Frameless vs Framed vs Kohler Shower Doors

May 31, 2011

As mentioned in previous posts, the term “frameless shower door” is one that can have slightly different meanings, depending on whom you ask. Purists will say that a frameless shower has no metal framing. Purists would also have to anchor their glass into the tile to support it.

Our view is that a frameless shower has less of the metal framing typically seen in standard framed showers. Typically a 3/4″ piece of aluminum U-Channel is used to support the glass panels along the base and sides. In some cases a small profile header bar is used for structure support. Frameless showers could also be called heavy glass showers as glass thicknesses of 3/8″ or 1/2″ are used.

Frameless Glass vs Framed Glass

Framed showers typically use 3/16″ or 1/4″ glass. Due to the thinness of the glass, noticeable door deflection, or wobbling, is present when the door is opened. As you can see in the picture below, the
heavy glasses used in frameless showers are far more substantial than the thinner 1/4″ or 3/16″ glasses used in framed showers. Pictured from right to left: 1/2″ glass, 3/8″ glass, 1/4″ glass, and 3/16″ glass.

glass thickness profile

Obviously there is a cost difference between paying for a standard framed shower and a frameless heavy glass shower. But as you can see in the picture, you’re getting a far more solid and substantial product when you choose heavy glass.

Frameless vs Imitations

A true “frameless shower enclosure” by our view is also one that involves a bit of craftsmanship and customization. Exact measurements of the opening are taken and your glass is cut to size to exactly fit your opening.

There are a number of products on the market by the mass distribution companies such as Kohler or Basco that simulate the custom frameless shower enclosure. For example, Kohler has recently launched their PuristĀ® line of do-it-yourself frameless shower doors. These products offer flexibility to diy’ers by providing up to 3″ of adjustability for a door and panel.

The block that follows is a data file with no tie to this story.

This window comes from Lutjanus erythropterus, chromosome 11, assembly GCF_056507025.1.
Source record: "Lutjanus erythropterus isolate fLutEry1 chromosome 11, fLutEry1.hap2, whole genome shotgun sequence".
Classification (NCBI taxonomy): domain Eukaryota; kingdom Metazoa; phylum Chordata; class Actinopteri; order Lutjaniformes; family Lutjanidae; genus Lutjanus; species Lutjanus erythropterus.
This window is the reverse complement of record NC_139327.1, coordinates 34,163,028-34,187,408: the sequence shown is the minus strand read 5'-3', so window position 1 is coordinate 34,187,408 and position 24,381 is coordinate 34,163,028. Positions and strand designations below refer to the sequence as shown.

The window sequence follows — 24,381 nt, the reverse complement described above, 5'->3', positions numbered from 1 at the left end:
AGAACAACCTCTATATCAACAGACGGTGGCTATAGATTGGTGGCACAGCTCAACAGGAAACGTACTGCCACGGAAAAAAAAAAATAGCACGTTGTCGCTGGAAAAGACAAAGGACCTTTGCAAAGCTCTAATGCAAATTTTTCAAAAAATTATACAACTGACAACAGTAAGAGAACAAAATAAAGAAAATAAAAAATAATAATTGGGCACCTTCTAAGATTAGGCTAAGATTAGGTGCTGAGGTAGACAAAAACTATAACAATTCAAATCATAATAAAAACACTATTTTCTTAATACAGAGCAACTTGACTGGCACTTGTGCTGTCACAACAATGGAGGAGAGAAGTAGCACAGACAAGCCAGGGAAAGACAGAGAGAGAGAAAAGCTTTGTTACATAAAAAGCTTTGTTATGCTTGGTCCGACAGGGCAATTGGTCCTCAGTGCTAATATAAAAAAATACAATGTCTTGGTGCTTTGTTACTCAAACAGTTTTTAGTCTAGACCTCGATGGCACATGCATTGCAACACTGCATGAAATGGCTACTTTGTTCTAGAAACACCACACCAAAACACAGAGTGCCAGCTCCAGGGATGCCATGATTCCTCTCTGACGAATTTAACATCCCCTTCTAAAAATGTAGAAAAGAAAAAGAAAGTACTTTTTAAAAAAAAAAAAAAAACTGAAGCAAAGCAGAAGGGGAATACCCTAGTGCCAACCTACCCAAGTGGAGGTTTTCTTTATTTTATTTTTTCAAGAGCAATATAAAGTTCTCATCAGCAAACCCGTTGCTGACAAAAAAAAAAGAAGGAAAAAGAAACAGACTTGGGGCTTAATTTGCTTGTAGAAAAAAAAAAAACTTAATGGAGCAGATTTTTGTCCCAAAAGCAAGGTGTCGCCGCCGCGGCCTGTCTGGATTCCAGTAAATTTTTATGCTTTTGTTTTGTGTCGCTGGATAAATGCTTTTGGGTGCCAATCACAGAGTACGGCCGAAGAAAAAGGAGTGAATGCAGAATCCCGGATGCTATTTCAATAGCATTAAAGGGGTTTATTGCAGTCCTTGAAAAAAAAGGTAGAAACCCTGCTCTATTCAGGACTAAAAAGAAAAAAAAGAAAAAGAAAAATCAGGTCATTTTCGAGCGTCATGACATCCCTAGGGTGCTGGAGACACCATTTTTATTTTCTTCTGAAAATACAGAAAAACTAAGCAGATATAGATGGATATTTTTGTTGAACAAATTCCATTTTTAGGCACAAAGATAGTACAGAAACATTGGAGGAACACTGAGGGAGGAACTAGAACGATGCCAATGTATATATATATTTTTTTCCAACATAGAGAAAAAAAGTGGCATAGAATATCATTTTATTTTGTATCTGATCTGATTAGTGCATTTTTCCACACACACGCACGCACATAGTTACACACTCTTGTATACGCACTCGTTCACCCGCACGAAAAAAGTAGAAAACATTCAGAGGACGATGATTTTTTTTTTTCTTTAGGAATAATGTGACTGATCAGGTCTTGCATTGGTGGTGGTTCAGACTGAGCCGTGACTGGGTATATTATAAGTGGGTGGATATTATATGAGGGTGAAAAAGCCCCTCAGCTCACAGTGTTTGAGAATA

Thus instead of having your glass custom cut, you can finagle their metal to adjust to your opening. Below is a picture I got off the Kohler website. The link to their product is: Click Here

adjustable shower door track

I should disclaim that I personally have never touched this product nor tried to install it myself. I do know though that in order to create the adjustability, extra metal is required. I wonder how you purists feel about that? Ironic that Kohler chose the term “Purist” as the product name.

I also know that while the stationary panel comes in 3/8″ glass, the actual door only comes in 1/4″ glass (read: flimsy thin glass door). Kohler’s DIY frameless shower door and panel that fits an opening 39″ – 42″ x 72″ in Chrome finish retails at $1210 according to their website. I believe that price assumes you will purchase the door at a retailer, there is no shipping across country.

Our door & panel is custom cut to fit your exact opening up to 48″, is made with ALL 3/8″ glass, and ships directly to you for less than $1000. To me there’s no question where the better value is, pure and simple.

One Response to “Frameless vs Framed vs Kohler Shower Doors”

  1. Vicky Jensen says:

    The right metal framing can really change the look and feel of your door. I think it works much better with framing, which is why I made sure all my shower doors were framed. I spent a lot of time using McGraw Hill’s Sweets Directory of construction products to research my options. They have a lot of important information that can help you make an informed decision. I have used them for years because they have made so many of my home improvement projects easier. I highly recommend them.

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